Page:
Dominic Perrottet is vowing to push ahead with stage two of the multi-million dollar Parramatta Light Rail, a day after an independent agency urged the NSW government to reassess the project.
The NSW premier says the government is fully committed to the project and substantial funds will be allocated in the June 21 budget.
The premier would not be drawn on how much the megaproject would cost, however his office tweeted on Wednesday the project would cost $600 million.
The tweet was subsequently deleted.
“Well, I’m not aware of that tweet but I’d say it’s substantial,” the premier said.
Infrastructure NSW, the state’s independent advisory body, on Monday said the government should reconsider a number of its ‘megaprojects’, as rising costs raised doubts over their benefit.
The government also needed to ensure it had enough construction workers to complete the projects, and that projects be sequenced by need.
“These days megaprojects lay the foundations for communities to thrive and to flourish,” Mr Perrottet said on Wednesday.
Labour shortages and rising material costs posed a challenge to infrastructure both locally and nationally, Mr Perrottet acknowledged.
“It’s only proper that we would … look at the pipeline of those projects, and ensure that we sequence them in a way that works.”
Infrastructure Minister Rob Stokes said the government chose the Western Sydney megaproject and was determined to deliver for the residents of the area.
“We’ve already seen the transformative benefits that light rail brings to communities,” Mr Stokes said.
Another megaproject, the Northern Beaches Link, was not “pork barrelling” in a 2017 by-election, and had been a response to failed planning in the 1960s, the member for Pittwater said.
“What we are recognising, however, is that because of the headwinds we are facing that … the program of works, of which Beaches Link is a part, needs to be developed over time,” he said.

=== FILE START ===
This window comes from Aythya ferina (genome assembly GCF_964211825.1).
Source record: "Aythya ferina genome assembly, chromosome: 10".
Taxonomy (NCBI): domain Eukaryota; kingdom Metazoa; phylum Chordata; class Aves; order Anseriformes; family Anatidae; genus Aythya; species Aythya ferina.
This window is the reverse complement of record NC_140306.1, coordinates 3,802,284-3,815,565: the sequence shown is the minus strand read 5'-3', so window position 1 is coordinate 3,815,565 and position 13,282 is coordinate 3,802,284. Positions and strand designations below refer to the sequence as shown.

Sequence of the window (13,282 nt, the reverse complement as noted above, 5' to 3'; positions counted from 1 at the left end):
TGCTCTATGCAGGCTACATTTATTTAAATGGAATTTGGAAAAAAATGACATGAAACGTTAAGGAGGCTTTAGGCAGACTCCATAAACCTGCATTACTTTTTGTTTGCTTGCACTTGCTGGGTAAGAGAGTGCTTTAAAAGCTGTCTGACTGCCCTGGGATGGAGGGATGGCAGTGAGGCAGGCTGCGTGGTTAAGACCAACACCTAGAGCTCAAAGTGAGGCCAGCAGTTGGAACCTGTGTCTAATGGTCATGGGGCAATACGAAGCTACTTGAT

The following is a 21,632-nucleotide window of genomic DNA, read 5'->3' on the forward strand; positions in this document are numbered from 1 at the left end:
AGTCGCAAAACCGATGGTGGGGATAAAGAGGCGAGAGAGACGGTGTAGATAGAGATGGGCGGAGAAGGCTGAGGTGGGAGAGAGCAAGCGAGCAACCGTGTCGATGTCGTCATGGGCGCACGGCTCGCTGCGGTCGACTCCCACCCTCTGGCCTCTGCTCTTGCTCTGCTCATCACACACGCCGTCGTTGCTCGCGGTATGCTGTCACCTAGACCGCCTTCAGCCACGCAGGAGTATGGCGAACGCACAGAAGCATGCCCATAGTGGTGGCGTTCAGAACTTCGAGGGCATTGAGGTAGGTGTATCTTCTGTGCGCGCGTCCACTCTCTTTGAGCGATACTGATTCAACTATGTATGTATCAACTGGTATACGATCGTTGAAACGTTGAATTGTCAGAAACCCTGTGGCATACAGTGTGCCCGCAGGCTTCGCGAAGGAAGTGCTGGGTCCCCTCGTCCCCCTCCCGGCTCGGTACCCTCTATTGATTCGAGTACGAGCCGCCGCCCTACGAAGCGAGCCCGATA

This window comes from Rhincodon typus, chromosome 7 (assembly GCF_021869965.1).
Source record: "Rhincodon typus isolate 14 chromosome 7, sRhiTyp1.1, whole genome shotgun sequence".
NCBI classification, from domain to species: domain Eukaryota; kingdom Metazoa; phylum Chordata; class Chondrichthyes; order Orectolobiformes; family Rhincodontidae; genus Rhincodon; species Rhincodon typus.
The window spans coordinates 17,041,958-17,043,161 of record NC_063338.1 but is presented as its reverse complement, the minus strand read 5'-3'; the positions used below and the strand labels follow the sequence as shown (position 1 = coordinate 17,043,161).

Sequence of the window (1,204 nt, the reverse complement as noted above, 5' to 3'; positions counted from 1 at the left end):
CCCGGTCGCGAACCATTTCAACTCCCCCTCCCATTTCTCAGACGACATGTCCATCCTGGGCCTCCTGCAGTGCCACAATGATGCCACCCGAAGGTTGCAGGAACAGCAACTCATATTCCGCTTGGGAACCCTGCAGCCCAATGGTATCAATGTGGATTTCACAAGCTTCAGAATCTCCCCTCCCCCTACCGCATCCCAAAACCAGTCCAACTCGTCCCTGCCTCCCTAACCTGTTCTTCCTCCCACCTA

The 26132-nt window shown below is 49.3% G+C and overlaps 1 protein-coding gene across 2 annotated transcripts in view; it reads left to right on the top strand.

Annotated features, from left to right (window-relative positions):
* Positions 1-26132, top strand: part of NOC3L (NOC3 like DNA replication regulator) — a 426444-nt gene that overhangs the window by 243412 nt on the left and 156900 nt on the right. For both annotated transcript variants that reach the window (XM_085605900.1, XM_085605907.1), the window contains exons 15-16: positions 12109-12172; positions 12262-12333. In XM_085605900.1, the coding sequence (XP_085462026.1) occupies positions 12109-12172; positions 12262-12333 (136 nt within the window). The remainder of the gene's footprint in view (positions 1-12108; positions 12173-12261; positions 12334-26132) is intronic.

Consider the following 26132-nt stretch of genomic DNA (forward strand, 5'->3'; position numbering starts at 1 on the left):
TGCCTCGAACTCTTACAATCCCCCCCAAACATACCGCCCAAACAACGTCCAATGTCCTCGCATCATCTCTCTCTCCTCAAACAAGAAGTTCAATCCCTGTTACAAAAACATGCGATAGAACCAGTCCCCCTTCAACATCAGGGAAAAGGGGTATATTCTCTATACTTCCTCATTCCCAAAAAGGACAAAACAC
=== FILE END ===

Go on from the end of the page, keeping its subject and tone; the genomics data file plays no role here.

Earlier the premier told the Sydney Morning Herald Infrastructure Summit the state was at a “crossroads moment” regarding its infrastructure pipeline.
He insisted NSW would “remain the mega-capital-deliverer of projects in this country”.
“If the government was looking for an easy way out, an opportunity to slam the breaks and bring it all to a halt, this would be the moment,” the premier said.
Business Western Sydney Executive Director David Borger told AAP Western Sydney was crying out for public transport, and the commitment to funding was welcome news.
Multiple high-density estates in Wentworth Point, Melrose Park, Carter Street and Olympic Park were designed for light rail, he added.
“Western Sydney is underserved in terms of public transport. There just isn’t enough,” Mr Borger said.
“It has been frustrating to see projects like the Eastern Suburbs Light Rail and even the Northwest Metro, very expensive public transport projects developed without the sort of housing uplift that we see in Western Sydney.”
Labor leader Chris Minns said the report had thrown doubt on the viability of infrastructure work for NSW and western Sydney.
He accused the government of timing the report’s release for after the federal election, so it would not affect votes in key western Sydney electorates.
“At the 2019 state election the Liberals and Nationals told the people of this state that they could ‘have it all’,” Mr Minns said on Tuesday.
“All the infrastructure projects that were under consideration, everything that had begun, everything that was planned would be done on time and on budget.
“This report indicates that both those things are in jeopardy.”